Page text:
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“I will render you as you really were, neither cast in pristine stained glass nor unholy fire. I will make you into nothing more than a man, tender and brutal in equal measure, and perhaps in doing so I will justify myself to you. To my own haunted conscience.”

A Dowry of Blood by S.T. Gibson is a darkly hypnotic reimagining of Dracula’s Bride. This is an intoxicating story steeped in blood and obsession, hunger and lust, all told through heady sensual prose.

Our narrator is Constanta, Dracula’s first bride. Through a series of letters addressed to Dracula, Constanta chronicles the moment her life as a peasant girl ended and her existence as a dangerous predator began. War had come to Constanta’s quiet peaceful village in Romania, her parents were brutally killed right before her eyes, and then the soldiers had come for her. Bleeding out upon a field, a mysterious man approaches her and whispers promises of sweet revenge, of a future without fear. With little choice left, Constanta accepts her fate, though not truly knowing what was at stake. Over decades her time by Dracula’s side is one filled with sexual passion and adoration, of lavish homes and high society. But given endless time the novelty eventually wears off, Dracula falls into fits of dark moods and irritability, for he could never be content with just one wife, and so he sets his sights on capturing other lovers. First to fall into his clutches is Magdalena, a free spirited aristocrat, and then Alexi, a young aspiring student of the arts. What follows from there is a tale of jealousy, abuse, uncovering secrets and finding the will to seek liberation. 

dowry-of-blood-s-t-gibson.jpg?resize=200Let’s be clear, this isn’t a comforting romantic novel. This is a story centred on a toxic relationship, a relationship borne of violence and blood, of dependency and desire, and Gibson doesn’t sugar coat this in any way. Constanta’s letters lament upon the subtle ways Dracula controlled, formed and shaped her, stripped her of her humanity and her free will. Now normally this is the exact opposite of the kind of narrative I enjoy reading, yet what sets this novel apart is that Gibson gives Constanta a voice that is lyrical, darkly romantic, compelling and most notably strong. From the beginning Constanta takes away Dracula’s agency by not revealing his name, she denies him his identity, his power – just as he had done to her. Gibson turns Constanta the victim into a being of power, with the foresight to now understand exactly what her husband had done and release her anger.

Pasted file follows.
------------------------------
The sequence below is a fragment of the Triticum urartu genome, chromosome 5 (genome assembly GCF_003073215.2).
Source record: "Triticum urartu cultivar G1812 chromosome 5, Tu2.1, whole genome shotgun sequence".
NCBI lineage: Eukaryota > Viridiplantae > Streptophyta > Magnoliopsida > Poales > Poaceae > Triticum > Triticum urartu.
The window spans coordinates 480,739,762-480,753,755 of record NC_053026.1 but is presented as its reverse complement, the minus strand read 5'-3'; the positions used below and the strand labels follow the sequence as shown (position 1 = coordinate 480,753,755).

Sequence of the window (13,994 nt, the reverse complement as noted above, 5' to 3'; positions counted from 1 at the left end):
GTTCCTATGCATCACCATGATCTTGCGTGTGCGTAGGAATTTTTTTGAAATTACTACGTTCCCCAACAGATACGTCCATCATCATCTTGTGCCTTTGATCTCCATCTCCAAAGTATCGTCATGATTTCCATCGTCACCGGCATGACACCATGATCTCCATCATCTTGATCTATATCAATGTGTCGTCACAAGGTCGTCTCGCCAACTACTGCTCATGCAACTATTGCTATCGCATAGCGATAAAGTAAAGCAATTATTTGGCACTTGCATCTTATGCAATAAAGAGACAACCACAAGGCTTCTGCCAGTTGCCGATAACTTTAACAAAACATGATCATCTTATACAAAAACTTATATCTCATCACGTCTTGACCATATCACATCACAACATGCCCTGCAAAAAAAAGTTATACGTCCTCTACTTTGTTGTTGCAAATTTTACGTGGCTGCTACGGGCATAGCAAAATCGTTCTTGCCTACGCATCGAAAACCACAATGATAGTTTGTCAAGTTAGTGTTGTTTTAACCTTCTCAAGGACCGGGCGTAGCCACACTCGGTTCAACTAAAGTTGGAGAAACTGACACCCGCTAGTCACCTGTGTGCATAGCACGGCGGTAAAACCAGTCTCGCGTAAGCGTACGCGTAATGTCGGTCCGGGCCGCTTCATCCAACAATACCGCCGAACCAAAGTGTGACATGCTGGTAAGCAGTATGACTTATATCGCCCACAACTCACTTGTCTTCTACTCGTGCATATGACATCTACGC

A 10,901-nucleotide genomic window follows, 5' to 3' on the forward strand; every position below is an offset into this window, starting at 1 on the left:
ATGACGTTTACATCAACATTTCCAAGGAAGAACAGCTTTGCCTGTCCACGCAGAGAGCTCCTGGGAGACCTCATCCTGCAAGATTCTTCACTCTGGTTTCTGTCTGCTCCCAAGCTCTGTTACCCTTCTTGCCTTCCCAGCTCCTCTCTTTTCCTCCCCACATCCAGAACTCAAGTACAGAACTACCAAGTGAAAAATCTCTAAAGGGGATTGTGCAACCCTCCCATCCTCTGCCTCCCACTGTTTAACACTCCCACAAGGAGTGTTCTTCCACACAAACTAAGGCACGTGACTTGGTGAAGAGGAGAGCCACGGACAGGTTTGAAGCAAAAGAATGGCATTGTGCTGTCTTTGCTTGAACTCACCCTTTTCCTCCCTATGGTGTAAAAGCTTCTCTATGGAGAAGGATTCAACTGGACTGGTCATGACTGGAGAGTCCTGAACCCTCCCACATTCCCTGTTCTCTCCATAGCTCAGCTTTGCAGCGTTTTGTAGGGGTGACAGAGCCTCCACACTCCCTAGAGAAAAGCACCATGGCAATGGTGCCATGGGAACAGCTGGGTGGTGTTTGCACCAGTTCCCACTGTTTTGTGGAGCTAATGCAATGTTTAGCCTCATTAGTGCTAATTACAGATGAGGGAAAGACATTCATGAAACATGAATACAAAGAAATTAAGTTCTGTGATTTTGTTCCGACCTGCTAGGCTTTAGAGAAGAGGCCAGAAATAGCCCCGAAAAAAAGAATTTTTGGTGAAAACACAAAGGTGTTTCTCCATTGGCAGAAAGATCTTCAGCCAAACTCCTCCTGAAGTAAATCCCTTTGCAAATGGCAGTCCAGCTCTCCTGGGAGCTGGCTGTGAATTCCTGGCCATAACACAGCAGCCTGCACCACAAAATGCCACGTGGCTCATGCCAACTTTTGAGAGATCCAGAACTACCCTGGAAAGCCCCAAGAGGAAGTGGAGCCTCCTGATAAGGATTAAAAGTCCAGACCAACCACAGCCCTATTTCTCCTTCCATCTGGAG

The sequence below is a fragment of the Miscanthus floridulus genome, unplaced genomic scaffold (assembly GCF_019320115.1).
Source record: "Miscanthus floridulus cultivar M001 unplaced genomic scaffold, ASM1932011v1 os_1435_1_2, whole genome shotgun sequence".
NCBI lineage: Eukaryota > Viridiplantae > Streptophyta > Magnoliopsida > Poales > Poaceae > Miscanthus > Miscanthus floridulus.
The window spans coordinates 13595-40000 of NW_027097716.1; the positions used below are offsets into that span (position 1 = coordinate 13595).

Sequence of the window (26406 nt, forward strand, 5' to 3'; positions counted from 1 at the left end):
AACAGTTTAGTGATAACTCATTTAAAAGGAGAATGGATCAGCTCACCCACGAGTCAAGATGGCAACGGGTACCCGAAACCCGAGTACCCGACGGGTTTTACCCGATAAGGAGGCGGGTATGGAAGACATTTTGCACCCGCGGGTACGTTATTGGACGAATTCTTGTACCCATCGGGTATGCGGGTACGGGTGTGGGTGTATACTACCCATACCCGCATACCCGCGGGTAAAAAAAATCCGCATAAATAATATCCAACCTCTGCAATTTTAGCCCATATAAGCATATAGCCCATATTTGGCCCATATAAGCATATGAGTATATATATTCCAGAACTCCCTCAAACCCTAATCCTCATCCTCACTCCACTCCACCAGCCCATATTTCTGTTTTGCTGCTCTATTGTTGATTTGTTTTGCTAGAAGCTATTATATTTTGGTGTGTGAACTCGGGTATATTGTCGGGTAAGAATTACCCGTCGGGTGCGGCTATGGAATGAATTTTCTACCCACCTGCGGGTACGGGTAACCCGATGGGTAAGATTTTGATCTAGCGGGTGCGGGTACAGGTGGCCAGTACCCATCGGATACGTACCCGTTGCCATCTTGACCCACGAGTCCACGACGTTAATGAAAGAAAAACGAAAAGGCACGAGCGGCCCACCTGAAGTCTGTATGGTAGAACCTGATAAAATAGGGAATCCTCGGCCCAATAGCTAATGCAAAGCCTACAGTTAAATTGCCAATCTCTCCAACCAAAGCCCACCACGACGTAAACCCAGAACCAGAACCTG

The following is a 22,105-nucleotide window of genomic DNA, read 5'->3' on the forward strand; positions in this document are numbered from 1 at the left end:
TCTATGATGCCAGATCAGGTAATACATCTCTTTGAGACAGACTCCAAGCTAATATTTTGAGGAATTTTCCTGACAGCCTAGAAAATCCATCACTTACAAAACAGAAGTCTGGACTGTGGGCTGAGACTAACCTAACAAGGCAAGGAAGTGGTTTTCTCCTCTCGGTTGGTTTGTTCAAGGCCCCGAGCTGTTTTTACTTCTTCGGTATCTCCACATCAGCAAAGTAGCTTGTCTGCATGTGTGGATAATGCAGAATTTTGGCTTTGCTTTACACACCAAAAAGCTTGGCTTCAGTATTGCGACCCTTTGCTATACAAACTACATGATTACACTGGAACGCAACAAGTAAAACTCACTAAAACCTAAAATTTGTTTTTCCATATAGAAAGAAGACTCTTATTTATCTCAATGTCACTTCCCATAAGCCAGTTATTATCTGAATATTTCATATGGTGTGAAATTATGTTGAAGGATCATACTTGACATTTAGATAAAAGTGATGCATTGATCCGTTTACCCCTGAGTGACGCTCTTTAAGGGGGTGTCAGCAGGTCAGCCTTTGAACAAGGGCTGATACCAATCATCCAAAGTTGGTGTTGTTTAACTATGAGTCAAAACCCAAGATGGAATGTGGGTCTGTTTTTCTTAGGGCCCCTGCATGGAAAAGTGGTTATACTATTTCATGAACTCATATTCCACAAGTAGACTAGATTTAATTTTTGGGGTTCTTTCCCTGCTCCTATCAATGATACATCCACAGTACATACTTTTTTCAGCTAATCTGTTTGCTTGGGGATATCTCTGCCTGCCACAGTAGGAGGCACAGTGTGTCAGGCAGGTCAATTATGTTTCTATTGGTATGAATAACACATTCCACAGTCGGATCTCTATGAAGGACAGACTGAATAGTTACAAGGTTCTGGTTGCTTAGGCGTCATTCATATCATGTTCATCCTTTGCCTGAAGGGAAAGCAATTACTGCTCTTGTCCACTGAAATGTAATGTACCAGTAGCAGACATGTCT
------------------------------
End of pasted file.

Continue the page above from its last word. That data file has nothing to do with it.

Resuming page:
However, unlike Constanta’s rapid transformation from human to vampire, it takes her character many centuries before she sees Dracula’s narcissistic demeanour. For so long she plays the passive submissive wife, she becomes nothing more than an obedient pet, an object purely of his design. I feel Gibson realistically reflects upon abusive relationships here, as she shows how manipulation can condition a person, how one can become used to pleasing their partner, never wanting to ignite their temper, never even contemplating their own happiness. Yet when Magdalena and Alexi enter the scene something sparks within Constanta, at first it’s overwhelming jealousy, for she should be Dracula’s only desire, but then it turns to love. Their polyamorous relationship blossoms, and Constanta, Magdalena and Alexi form an unbreakable bond. One that even Dracula himself could not contest. 

“We killed to live, we lied and cheated and took lovers, we slipped from town to town like ghosts, draining the populace of their money and blood before moving on.”

It has been a long time since I have been this captivated by vampire fiction, and part of that is because A Dowry of Blood (mostly) follows vampires of the old lore, not the um… sparkly variety. Dracula is an apex bloodthirsty predator. He is cunning, calculating, seductive and enticing, much like his representation in Bram Stoker’s Dracula. Constanta’s letters reflect upon the atrocities both her and her husband commit over centuries, the victims they lure back to their homes and ravage upon. Gibson represents vampires as primordial creatures who are driven by hunger and lust. Yet they are also represented as extremely human, susceptible to depression, loneliness and heartbreak. I loved this level of depth.

Set in an opulent blood-soaked world, A Dowry of Blood is an addictive fever dream, a perfect book to feast on during a cold dark night. 

“Love is violence, my darling; it is a thunderstorm that tears apart your world. More often than not, love ends in tragedy, but we go on loving in the hope that this time, it will be different. This time, the beloved will understand us. They will not try to flee from our embrace, or become discontent with us.”


ARC provided by Nazia at Orbit Books in exchange for an honest review. Thank you for the copy!


A Dowry of Blood is out now! 


The post A DOWRY OF BLOOD by S. T. Gibson (BOOK REVIEW) appeared first on The Fantasy Hive.

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